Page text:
Doctors are less likely to bond with their overweight and obese patients than with their patients of normal weight, a small study conducted by Johns Hopkins researchers indicates.
Bonding and empathy are essential to the patient-physician relationship. When physicians express more empathy, studies have shown that patients are more likely to adhere to medical recommendations and respond to behavior-change counseling—all vital elements in helping overweight and obese patients lose weight and improve health.
Results of the study, which included 39 primary care doctors and 208 of their patients, are published online in the journal Obesity.
"If you aren't establishing a rapport with your patients, they may be less likely to adhere to your recommendations to change their lifestyles and lose weight," says Kimberly A. Gudzune, an assistant professor at the Johns Hopkins University School of Medicine and leader of the study. "Some studies have linked those bonding behaviors with patient satisfaction and adherence, while other studies have found that patients were more likely to change their dietary habits, increase exercise and attempt to lose weight when their physicians expressed more empathy. Without that rapport, you could be cheating the patients who need that engagement the most."
Obese patients may be particularly vulnerable to poorer physician-patient communications, Gudzune says, because studies show that physicians may hold negative attitudes toward these patients. Some physicians have less respect for their obese patients, which may come across during patient encounters.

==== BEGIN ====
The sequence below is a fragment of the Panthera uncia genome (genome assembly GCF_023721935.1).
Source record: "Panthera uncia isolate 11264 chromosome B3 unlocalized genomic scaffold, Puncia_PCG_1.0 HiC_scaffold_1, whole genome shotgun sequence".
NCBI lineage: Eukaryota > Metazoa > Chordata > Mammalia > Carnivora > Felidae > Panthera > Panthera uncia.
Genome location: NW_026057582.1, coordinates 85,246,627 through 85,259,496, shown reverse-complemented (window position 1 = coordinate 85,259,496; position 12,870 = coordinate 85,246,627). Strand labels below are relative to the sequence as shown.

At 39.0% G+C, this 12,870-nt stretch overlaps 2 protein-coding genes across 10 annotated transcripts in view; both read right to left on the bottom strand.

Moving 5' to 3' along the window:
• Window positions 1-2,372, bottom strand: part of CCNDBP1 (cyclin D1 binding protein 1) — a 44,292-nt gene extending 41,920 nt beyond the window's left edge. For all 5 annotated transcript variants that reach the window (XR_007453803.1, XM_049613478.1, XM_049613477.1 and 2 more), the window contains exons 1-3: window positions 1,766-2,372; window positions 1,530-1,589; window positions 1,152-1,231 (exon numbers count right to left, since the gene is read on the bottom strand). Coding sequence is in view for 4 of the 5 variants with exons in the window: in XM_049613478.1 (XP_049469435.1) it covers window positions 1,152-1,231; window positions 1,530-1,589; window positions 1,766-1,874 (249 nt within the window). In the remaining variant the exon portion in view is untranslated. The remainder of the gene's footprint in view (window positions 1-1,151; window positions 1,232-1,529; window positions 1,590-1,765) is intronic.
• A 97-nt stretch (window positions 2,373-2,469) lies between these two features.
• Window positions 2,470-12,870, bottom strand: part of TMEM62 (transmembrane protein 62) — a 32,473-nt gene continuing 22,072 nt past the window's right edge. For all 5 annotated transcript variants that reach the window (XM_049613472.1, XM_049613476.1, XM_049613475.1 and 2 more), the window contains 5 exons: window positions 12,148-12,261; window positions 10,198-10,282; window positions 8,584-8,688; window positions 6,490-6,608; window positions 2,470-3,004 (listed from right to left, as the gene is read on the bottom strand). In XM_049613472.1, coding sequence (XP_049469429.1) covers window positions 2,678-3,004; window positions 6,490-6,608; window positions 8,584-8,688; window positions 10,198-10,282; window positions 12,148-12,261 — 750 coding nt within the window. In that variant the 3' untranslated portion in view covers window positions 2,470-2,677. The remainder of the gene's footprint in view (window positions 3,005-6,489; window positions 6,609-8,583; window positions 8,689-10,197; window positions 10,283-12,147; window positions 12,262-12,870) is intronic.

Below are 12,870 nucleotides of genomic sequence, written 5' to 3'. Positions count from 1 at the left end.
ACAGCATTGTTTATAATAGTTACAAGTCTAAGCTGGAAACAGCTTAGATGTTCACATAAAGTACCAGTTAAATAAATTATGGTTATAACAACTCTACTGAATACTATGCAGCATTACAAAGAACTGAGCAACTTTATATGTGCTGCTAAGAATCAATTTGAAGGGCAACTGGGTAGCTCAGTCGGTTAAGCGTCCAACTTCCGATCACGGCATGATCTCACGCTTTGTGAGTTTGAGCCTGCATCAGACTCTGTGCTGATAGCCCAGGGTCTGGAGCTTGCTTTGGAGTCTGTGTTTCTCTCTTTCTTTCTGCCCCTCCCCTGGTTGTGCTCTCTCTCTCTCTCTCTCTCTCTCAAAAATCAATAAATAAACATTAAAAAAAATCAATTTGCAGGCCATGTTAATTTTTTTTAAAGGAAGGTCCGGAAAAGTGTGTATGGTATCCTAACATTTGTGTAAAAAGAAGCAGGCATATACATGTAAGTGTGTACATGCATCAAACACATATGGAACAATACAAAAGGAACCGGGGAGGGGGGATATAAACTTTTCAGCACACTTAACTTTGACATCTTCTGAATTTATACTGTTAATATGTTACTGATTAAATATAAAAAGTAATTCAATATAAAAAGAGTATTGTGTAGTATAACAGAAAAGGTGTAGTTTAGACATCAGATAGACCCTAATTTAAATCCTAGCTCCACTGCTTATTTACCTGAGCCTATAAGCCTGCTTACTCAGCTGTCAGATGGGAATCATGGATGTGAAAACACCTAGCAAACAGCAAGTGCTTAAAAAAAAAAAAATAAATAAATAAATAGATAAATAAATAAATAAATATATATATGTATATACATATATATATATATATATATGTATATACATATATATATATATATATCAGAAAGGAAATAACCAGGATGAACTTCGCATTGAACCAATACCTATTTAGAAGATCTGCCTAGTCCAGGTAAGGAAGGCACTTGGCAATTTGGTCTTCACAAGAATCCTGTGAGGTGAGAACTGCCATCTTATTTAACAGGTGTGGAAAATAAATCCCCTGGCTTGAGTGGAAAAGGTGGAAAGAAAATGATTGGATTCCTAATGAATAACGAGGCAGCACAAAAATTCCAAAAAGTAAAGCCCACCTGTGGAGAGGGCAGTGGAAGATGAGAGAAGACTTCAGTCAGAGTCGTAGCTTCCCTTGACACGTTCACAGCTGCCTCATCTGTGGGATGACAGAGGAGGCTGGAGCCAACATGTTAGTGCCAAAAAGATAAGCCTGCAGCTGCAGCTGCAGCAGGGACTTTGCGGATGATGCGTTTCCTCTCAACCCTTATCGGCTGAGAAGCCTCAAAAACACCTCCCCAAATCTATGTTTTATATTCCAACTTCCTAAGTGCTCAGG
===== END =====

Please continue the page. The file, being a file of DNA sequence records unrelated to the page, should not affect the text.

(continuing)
Gudzune says physicians should be mindful of any negative attitudes, make an effort to bond, and then spend time with overweight and obese patients discussing psychosocial and lifestyle issues. If they do, physicians may find their obese patients more responsive to weight-loss counseling.
"If patients see their primary care doctors as allies, I think they will be more successful in complying with our advice," says Gudzune, whose practice focuses on weight-loss issues. "I hear from patients all the time about how they resent feeling judged negatively because of their weight. Yes, doctors need to be medical advisors, but they also have the opportunity to be advocates to support their patients through changes in their lives."Read more from Hopkins Medicine